2. Get rid of any possible distraction.

When dealing with writer's block it's common to become distracted by the smallest things. At times, the internet can be your worst enemy. It's easy to find yourself scrolling through your social media feed only to realize two hours later that you have been neglecting your work. Before starting to write, get rid of anything that could potentially distract you, whether that's your phone, your pet, or your significant other. It may even benefit you to tell your friends and family not to contact you during your "writing hours". 

Choose a place with minimal distraction. There are useful programs which are only for writing and nothing else. They block out the rest of your computer leaving you with no choice but to concentrate and write. Try out are Writeroom for Mac and Darkroom for PC. 

3. Get Creative

Looking at or creating aesthetic mood boards is another way to find inspiration. Young adult fiction writer Cassandra Clare, famous for her best selling series, The Mortal Instruments, has an account on Pinterest where she creates mood boards for her novels.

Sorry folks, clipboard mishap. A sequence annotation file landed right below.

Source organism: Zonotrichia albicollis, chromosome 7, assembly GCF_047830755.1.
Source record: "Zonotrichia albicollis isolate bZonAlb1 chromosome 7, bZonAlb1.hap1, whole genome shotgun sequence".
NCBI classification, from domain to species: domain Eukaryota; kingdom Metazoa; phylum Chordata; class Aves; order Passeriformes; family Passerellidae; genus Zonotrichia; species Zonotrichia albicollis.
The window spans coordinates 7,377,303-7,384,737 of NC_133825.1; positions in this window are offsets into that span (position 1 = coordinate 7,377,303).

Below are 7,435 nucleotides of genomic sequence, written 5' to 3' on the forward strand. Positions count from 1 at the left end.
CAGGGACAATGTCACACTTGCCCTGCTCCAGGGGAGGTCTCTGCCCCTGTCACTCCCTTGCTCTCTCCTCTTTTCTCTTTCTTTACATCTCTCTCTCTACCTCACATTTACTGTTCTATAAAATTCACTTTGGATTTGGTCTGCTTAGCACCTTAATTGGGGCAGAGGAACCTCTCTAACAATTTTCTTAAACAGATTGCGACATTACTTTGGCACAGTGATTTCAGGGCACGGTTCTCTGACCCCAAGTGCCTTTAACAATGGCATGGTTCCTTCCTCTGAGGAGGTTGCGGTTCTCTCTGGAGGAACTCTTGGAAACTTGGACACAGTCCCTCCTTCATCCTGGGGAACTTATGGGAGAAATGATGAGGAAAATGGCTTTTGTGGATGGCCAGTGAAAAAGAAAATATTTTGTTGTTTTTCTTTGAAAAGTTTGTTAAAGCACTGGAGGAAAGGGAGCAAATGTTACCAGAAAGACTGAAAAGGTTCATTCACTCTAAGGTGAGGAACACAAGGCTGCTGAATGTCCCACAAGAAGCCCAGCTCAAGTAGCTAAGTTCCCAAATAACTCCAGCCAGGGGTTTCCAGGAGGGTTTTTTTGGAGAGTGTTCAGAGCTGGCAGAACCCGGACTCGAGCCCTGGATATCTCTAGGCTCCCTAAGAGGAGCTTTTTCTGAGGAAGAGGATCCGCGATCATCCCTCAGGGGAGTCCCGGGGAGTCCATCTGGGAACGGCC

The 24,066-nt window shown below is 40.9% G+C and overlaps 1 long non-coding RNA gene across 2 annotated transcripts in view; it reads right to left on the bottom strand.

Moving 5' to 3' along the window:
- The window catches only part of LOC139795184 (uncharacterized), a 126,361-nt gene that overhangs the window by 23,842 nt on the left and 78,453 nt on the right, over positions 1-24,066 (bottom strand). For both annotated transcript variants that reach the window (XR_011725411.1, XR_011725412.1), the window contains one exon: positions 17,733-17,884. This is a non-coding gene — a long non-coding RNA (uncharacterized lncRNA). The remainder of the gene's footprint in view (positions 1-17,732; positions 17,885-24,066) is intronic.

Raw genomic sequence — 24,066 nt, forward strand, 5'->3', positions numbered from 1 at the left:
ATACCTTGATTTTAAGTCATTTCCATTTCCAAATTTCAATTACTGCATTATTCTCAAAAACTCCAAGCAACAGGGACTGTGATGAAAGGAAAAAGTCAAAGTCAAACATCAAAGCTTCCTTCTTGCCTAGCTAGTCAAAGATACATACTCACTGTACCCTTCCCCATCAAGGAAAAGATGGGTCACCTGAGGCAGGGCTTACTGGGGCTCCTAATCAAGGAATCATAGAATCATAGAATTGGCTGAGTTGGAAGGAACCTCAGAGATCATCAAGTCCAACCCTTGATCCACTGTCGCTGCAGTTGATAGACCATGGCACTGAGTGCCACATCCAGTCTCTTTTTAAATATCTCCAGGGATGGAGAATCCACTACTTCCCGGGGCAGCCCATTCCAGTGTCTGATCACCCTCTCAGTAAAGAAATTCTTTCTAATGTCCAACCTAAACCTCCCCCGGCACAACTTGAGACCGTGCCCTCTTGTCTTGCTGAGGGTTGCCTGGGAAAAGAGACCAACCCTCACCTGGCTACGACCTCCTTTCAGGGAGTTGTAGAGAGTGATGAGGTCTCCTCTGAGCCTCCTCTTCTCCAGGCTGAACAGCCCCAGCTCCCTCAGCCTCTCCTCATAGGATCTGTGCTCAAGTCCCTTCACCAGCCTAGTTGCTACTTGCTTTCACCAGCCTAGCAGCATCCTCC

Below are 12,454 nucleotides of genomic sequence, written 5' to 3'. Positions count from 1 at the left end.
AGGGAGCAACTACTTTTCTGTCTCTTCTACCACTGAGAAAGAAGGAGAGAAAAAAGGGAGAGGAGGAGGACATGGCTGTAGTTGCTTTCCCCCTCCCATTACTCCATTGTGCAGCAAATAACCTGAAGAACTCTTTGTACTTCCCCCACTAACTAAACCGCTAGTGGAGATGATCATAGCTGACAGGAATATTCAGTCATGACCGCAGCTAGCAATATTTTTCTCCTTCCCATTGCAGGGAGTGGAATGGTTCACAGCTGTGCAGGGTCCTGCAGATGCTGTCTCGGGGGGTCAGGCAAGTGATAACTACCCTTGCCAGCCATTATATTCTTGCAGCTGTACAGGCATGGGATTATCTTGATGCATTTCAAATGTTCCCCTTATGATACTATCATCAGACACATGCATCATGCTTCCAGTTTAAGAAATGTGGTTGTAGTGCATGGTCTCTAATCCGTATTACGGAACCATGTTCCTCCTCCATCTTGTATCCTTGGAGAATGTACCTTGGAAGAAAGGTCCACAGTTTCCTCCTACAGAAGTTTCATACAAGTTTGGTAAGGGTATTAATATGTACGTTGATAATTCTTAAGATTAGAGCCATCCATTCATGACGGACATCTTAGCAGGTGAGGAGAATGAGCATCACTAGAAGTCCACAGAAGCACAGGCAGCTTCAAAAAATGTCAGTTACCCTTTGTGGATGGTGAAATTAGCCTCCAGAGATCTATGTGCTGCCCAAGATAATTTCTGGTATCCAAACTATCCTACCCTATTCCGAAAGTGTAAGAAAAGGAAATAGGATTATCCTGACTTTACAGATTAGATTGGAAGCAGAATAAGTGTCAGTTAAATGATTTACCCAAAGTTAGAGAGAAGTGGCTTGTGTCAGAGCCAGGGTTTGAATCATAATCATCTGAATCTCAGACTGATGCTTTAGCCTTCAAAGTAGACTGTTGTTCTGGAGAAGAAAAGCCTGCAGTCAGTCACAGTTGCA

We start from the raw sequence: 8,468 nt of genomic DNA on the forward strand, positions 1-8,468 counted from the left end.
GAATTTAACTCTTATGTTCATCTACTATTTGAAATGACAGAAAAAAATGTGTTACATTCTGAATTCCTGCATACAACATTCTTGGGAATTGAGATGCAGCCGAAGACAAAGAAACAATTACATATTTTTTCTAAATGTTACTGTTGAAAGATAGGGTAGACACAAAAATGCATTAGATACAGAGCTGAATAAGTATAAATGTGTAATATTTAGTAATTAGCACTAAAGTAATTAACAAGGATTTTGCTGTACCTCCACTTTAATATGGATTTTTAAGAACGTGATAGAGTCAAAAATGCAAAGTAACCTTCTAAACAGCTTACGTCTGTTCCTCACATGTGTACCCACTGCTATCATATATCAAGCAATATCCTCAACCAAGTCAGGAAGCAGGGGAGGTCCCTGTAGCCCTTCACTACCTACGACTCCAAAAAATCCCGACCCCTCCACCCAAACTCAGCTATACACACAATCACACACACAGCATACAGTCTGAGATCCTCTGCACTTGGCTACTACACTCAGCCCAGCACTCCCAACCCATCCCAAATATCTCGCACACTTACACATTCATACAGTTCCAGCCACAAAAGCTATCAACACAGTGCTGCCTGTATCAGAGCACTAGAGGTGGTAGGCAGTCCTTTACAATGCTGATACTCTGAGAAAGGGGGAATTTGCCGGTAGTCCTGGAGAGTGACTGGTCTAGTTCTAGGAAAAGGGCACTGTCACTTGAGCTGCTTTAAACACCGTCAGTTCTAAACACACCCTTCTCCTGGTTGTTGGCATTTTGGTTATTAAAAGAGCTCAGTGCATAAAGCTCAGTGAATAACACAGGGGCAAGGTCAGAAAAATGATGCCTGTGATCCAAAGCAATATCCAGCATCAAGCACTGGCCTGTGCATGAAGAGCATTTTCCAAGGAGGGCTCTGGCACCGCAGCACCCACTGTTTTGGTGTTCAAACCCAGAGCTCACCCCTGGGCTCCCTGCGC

Looking at pictures is a great way to get inspired. Whether they're unique scenes, exciting clothing, or bold details, you never know what may jump out and encourage you to keep writing. Many well-known writers claim to have been inspired by art and architecture, but if your surroundings don't seem to be doing the trick, check out travel and scenic Instagram pages to try and get your creativity flowing. 

4. Set Limits

Another method is setting word count or time limit. Many well-known writers use this trick to encourage themselves. Some aim for 500 words and promise themselves not to leave the chair until they have reached their goal, and others set a timer and try to write as much as they can before it goes off. Graham Greene, a famed author who has written 24 novels, accomplished so much by being methodical. He claims that he originally wrote about 500 words a day, but as he aged, lowered it to 300. Stephen King, an author well known for his hundreds of short stories and novels, aimed to write about 2,000 words a day.